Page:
The death of two-year-old toddler at the Kampala Capital City Authority (KCCA)ourt premises in a freak accident is heartrending. KCCA Executive Director Jennifer Musisi Ssemakula tweeted that the mother was detained the day before and the baby was with a minder at KCCA Court, then wandered off and was hit by a reversing car. Some eyewitnesses say the child could have probably not met her death had the KCCA law enforcers listened to the cries of the baby and heeded the mother’s plea to be allowed to breastfeed her baby.
Of course, the police have detained the KCCA driver and will carry out investigations. Even without these explanations, the death of the toddler is an unacceptable act of negligence within KCCA premises. It is immaterial whether the toddler had an attendant or strayed under overgrown foliage in the KCCA park yard. The KCCA security should have been more alert.
But this tragedy should help focus more attention on KCCA’s high-handed nature of law enforcement of trade order in the city. No doubt, Kampala minister Frank Tumwebaze is right that law enforcement in the city is essential. He is also right that the arrest of mother of the child for violating existing city vending law was within the mandate of KCCA law enforcers.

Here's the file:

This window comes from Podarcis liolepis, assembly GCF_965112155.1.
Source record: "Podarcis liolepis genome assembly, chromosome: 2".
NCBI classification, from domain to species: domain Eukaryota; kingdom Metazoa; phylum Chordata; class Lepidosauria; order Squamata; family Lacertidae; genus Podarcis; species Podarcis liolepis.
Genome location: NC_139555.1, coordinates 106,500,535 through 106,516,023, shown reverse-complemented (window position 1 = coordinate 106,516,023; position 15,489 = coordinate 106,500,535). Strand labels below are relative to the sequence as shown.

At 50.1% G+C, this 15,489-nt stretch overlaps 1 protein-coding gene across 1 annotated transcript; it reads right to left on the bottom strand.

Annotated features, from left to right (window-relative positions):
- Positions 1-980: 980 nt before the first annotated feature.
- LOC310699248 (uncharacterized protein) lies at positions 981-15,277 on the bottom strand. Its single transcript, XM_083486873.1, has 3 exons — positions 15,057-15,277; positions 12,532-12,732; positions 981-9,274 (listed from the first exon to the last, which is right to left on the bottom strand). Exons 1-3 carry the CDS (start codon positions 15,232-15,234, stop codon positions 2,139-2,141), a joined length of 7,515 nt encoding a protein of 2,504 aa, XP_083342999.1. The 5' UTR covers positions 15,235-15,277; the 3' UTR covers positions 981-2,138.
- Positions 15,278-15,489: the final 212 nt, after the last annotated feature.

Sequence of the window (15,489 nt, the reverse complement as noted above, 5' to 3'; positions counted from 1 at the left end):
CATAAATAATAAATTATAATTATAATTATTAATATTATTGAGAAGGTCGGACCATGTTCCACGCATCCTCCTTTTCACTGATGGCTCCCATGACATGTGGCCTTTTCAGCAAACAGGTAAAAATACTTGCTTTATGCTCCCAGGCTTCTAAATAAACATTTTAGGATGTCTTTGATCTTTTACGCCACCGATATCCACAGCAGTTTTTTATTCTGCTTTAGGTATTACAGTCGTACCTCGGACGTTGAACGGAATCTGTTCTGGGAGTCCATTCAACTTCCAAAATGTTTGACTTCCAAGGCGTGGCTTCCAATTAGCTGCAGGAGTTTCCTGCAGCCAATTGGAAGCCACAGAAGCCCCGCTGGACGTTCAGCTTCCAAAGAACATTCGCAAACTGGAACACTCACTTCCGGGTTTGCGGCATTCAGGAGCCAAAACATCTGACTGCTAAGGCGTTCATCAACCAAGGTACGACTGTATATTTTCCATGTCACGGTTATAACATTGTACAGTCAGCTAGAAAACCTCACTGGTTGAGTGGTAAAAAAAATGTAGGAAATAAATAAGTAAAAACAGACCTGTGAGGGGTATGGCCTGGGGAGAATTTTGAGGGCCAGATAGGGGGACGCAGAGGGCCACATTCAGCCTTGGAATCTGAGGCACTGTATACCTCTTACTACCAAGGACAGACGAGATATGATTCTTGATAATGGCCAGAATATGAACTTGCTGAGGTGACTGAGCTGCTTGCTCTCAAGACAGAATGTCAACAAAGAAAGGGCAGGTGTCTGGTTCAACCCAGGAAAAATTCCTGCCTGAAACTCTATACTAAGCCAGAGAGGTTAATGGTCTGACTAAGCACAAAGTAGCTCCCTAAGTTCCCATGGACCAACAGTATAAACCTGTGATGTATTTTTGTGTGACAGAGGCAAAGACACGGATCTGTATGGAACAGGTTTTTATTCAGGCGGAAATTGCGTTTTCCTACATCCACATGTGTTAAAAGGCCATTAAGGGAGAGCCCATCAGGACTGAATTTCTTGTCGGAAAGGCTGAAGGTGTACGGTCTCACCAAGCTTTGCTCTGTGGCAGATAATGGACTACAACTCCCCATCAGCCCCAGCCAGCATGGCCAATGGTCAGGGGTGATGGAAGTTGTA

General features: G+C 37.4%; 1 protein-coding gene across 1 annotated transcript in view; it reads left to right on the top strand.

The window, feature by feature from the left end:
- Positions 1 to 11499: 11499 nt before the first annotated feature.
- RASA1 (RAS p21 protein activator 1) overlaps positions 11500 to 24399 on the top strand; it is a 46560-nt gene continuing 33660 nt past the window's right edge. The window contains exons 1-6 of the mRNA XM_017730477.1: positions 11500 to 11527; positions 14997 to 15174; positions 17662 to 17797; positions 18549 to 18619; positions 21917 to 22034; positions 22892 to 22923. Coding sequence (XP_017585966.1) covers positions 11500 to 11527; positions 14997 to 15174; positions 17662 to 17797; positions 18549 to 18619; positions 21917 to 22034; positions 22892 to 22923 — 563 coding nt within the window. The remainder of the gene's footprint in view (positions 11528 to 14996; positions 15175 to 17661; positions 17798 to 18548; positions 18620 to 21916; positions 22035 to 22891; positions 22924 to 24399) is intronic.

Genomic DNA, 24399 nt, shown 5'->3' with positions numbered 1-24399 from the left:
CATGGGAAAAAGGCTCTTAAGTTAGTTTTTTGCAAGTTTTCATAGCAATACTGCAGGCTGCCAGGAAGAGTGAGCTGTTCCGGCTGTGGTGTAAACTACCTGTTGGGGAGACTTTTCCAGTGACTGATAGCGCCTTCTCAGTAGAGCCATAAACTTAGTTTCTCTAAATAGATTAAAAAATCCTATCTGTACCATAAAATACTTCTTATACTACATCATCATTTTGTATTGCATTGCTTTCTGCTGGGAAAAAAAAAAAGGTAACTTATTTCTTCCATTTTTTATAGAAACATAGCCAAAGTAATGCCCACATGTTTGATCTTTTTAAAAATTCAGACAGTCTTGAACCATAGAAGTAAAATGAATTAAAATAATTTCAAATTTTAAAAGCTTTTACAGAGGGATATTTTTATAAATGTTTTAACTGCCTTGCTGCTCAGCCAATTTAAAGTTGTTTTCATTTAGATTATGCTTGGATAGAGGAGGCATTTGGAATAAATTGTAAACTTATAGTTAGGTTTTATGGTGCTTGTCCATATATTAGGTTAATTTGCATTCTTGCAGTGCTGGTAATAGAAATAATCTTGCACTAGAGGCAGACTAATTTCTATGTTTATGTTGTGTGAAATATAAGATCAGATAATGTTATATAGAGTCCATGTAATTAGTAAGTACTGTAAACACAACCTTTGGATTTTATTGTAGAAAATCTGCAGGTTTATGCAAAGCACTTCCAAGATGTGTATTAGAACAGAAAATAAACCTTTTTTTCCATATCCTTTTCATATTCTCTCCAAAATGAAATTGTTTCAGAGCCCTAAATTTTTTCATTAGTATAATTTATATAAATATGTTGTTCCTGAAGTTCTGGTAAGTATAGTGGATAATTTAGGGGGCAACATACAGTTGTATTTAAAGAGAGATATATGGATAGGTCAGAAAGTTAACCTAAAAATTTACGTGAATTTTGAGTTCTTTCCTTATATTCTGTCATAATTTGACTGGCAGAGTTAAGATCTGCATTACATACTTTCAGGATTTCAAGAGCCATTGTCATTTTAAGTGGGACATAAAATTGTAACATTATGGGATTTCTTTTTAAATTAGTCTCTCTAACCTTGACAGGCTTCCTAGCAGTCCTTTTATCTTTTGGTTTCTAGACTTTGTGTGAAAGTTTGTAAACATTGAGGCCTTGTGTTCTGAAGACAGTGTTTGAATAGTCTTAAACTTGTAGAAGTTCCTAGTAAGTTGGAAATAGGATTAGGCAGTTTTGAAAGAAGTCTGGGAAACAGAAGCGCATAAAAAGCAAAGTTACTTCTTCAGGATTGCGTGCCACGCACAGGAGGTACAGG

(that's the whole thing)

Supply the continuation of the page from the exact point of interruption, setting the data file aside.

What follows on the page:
But there have been outcries against KCCA’s enforcers exhibiting heavy-handedness, even before this tragedy. There have been ugly scenes of roundups, beatings, arbitrary arrests, and demolitions by the KCCA law enforcers. Not to forget the violent eviction in Luzira, a Kampala suburb that left two people dead in 2012.
This uncontrollable enforcement begs questions about the criteria of recruitment, training, discipline, people management skills and guidelines given to these KCCA law enforcers. This is precisely why this tragedy risks being seen in similar light of reckless abandon with which the KCCA law enforcers operate. KCCA’s modus operandi of freedom to do as you see fit once pitted Trade and Industry minister Amelia Kyambadde against the KCCA executive director. Ms Kyambadde then termed KCCA enforcers handling of demolitions of illegal structures as inhuman and heavy-handed.
In all, the death of this child in a public space could have been avoided had more care for the child been prioritised over prosecution of the mother. Firm action should be taken against whoever acted negligently to cause the death of this toddler.
For durable redress, Mr Tumwebaze and Ms Musisi should restrain KCCA law enforcers to perform their duties more responsibly.
The issue: Death of toddler
Our view: The death of this child in a public space could have been avoided had more care for the child been prioritised over prosecution of the mother.
SOURCE: Daily Monitor